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Update: 2024 Supreme Court Decisions and Business Owners


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Jane G. Ditelberg, Director of Tax Planning
Eric Czepyha, Director of Business Services

This summer’s Supreme Court rulings have significant consequences for business owners across an array of areas, from tax to regulations.

This year saw an unprecedented series of decisions from the Supreme Court impacting business owners, with implications across an array of regulatory areas and taxation. Below, we provide context on these rulings as well as key takeaways for business owners.

Connelly v. United States

In Connelly v. United States, the question before the court was whether, in valuing a closely held company for estate tax purposes, the amount of any obligation to buy back stock from the deceased shareholder is treated as a liability, reducing the value. The court held that it was not. As a result, a company that received $3 million in life insurance proceeds from a key-person policy that was purchased to fund the redemption of an owner’s shares upon death under the terms of a stock restriction agreement was valued for estate tax purposes at the value of its other assets ($3.6 million) plus the $3 million in insurance policies — with no reduction for the obligation to pay the estate of the deceased shareholder $3 million for its shares.

Companies with redemption plans funded by life-insurance should take note of this case. If the decedent’s brother, the other owner of the company, had owned the life insurance policy instead of the company itself, the company would have been valued for estate tax purposes at $3.6 million instead of $6.6 million, and the estate tax on the shares owned by the decedent would have been significantly less. Additionally, there are several other approaches to buying out of a deceased owner that will not have this effect. In light of this case, business owners should consult their legal advisors to review redemption agreements.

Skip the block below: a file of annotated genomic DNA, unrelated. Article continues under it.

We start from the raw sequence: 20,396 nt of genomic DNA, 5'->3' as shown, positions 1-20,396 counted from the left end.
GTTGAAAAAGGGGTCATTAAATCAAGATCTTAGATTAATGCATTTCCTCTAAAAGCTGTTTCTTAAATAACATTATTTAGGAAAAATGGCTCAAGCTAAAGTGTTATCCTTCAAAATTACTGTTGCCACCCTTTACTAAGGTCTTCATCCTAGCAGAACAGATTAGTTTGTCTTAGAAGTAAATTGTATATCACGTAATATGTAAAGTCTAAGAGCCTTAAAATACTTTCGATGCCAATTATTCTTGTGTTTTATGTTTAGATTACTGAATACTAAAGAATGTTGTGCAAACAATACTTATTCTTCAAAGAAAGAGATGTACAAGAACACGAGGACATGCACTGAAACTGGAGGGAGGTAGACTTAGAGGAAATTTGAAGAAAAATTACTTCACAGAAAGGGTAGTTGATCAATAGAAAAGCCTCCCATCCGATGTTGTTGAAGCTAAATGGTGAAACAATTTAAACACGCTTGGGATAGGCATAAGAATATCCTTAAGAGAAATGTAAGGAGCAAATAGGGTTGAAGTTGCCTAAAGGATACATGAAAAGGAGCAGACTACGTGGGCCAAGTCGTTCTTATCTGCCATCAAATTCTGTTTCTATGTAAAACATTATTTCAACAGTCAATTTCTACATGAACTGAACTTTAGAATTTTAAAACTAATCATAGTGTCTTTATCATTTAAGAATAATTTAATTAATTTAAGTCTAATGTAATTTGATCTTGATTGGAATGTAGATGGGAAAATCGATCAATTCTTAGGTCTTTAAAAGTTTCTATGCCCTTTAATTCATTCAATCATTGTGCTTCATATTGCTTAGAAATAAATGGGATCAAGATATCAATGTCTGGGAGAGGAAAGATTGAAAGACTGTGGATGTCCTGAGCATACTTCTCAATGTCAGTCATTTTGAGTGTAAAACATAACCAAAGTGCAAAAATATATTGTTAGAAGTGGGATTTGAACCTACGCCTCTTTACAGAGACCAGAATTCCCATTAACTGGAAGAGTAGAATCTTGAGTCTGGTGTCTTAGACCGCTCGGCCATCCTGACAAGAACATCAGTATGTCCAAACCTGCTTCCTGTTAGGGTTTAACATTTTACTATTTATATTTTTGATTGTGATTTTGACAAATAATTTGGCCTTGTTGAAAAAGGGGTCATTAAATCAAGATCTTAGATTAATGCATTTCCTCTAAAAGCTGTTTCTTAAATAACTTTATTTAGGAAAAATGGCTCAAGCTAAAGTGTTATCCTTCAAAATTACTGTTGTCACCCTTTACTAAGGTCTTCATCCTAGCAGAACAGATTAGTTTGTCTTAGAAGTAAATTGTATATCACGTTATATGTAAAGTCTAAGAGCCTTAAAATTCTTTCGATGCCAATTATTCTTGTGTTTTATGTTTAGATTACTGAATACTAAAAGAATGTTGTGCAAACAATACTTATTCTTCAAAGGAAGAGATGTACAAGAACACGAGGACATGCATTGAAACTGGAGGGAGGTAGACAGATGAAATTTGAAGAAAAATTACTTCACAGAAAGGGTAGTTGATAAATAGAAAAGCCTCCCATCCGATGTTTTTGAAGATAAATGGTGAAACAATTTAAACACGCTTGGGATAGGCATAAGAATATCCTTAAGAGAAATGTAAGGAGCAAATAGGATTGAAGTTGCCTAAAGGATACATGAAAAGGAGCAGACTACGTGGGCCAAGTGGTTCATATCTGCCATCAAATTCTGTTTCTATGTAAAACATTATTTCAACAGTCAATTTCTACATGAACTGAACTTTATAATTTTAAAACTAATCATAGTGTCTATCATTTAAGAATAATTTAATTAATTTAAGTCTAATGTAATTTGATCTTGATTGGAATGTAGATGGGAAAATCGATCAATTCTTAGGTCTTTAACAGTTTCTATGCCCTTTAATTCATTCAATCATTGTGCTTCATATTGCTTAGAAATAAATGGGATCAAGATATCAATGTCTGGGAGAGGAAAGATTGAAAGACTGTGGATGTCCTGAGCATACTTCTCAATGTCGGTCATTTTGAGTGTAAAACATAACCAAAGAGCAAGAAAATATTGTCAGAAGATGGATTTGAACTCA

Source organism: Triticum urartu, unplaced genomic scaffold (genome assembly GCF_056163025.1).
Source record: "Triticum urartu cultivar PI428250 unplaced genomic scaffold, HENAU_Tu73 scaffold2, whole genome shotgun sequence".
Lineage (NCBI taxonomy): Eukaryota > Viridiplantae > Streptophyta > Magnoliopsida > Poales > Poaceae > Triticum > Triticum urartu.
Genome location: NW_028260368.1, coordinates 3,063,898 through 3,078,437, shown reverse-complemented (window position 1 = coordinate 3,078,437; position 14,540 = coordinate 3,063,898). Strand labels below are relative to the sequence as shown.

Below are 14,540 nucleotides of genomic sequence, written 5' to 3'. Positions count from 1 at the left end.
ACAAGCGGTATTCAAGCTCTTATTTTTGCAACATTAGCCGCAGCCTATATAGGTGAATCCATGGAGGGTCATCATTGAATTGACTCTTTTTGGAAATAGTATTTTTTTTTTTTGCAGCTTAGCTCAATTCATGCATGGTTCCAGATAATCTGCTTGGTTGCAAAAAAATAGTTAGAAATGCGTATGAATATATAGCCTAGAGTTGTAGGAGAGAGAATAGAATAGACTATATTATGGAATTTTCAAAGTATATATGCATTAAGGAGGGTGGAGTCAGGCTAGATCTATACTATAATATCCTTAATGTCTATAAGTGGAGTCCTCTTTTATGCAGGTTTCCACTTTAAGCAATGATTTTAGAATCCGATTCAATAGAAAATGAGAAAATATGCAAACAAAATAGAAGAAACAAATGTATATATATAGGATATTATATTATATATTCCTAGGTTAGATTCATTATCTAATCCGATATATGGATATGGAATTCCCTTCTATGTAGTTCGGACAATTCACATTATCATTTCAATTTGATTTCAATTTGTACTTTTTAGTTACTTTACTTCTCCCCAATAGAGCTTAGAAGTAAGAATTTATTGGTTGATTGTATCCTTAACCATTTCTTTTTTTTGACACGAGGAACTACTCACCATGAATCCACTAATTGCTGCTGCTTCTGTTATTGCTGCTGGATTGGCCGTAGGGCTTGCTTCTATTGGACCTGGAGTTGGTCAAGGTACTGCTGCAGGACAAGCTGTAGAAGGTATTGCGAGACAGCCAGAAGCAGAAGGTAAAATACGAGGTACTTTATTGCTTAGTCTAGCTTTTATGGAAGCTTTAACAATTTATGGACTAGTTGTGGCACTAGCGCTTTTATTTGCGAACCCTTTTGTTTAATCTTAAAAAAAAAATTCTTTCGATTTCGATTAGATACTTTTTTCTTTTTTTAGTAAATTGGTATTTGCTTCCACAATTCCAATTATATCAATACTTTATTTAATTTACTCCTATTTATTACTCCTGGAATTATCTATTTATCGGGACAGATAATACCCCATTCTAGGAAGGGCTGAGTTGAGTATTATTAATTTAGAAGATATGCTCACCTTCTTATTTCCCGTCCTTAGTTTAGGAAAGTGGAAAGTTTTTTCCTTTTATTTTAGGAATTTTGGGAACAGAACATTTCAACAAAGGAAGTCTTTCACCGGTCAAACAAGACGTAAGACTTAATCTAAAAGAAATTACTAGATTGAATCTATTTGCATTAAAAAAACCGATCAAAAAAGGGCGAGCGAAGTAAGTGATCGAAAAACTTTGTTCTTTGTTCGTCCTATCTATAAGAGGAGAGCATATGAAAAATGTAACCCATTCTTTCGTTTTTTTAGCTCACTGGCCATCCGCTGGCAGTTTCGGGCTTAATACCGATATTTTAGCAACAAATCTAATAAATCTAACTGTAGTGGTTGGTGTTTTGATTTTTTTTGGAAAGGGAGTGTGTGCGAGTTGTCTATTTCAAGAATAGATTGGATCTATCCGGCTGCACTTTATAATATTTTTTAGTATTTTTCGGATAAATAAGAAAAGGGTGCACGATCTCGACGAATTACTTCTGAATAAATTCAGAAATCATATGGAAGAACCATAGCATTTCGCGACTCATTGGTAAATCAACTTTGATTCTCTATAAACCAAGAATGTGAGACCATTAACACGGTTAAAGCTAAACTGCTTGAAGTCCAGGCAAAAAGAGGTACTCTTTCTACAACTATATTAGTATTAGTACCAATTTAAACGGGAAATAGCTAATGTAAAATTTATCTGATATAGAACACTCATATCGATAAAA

Moore v. United States

In Moore v. United States, the court ruled that the Mandatory Repatriation Tax that was enacted as part of the Tax Cuts and Jobs Act of 2017 was constitutional. In this case, owners who controlled foreign corporations were taxed on the company’s accumulated earnings. The majority held that because foreign corporations are treated as pass-through entities, this tax was a constitutional tax on realized income — and taxing the owners instead of the corporation was no different than partnership or S corporation taxation. However, four justices in their separate opinions made clear that they do view realization of the income as critical to the constitutionality of an income tax. This will impact proposals to impose a wealth tax at the federal level.

Cases on Federal Administrative Agencies

Finally, there was a series of cases that put restrictions on administrative agencies of the federal government. Loper Bright Enterprises v. Raimondo has received the most attention, as it overturned the Chevron doctrine, which had — for 40 years — required courts to give deference to federal agencies in reviewing a broad range of regulatory claims. The second case was SEC v. Jarkesy, which limited the ability of administrative law judges to impose fines and certain other legal remedies, holding that these types of penalties could only be assessed in a federal court where the defendant had the right to a jury trial. The third case was Corner Post Inc. v. Board of Governors of the Federal Reserve System, which held that the period for challenging a federal regulation must run from when it applies to a particular individual or business, and not from when the regulation was enacted. (Loper Bright involved fishing, Jarkesy involved securities, and Corner Post involved ATM fees). Taken together, these cases will have significant impacts on businesses subject to federal regulation of all types, including employment, tax and safety, as well as industry-specific regulations. As a result, it will be easier for businesses to pursue challenges to regulations.

In many circumstances, Loper Bright puts challengers on an equal footing with agencies in disputing a regulation; Corner Post can provide the challenger more time to pursue a challenge; and Jarkesy moves some cases from the dockets of specialty administrative law judges to decisions by jury. However, it is important to note that the rulings also create more uncertainty regarding regulatory obligations — because they are subject to greater challenge. For businesses operating in multiple jurisdictions, it is possible that regulations may be valid in one jurisdiction and invalid in another, making it harder to implement consistent compliance processes.

Even if a company is not in a highly regulated industry, these challenges may come in areas of federal regulation that impact all businesses — such as employment and labor laws, employee benefits and taxes. With the period for challenging a regulation extended potentially indefinitely, it is possible that even long-established regulations will be limited or overturned by courts, which will require businesses to adapt.

Business Owners

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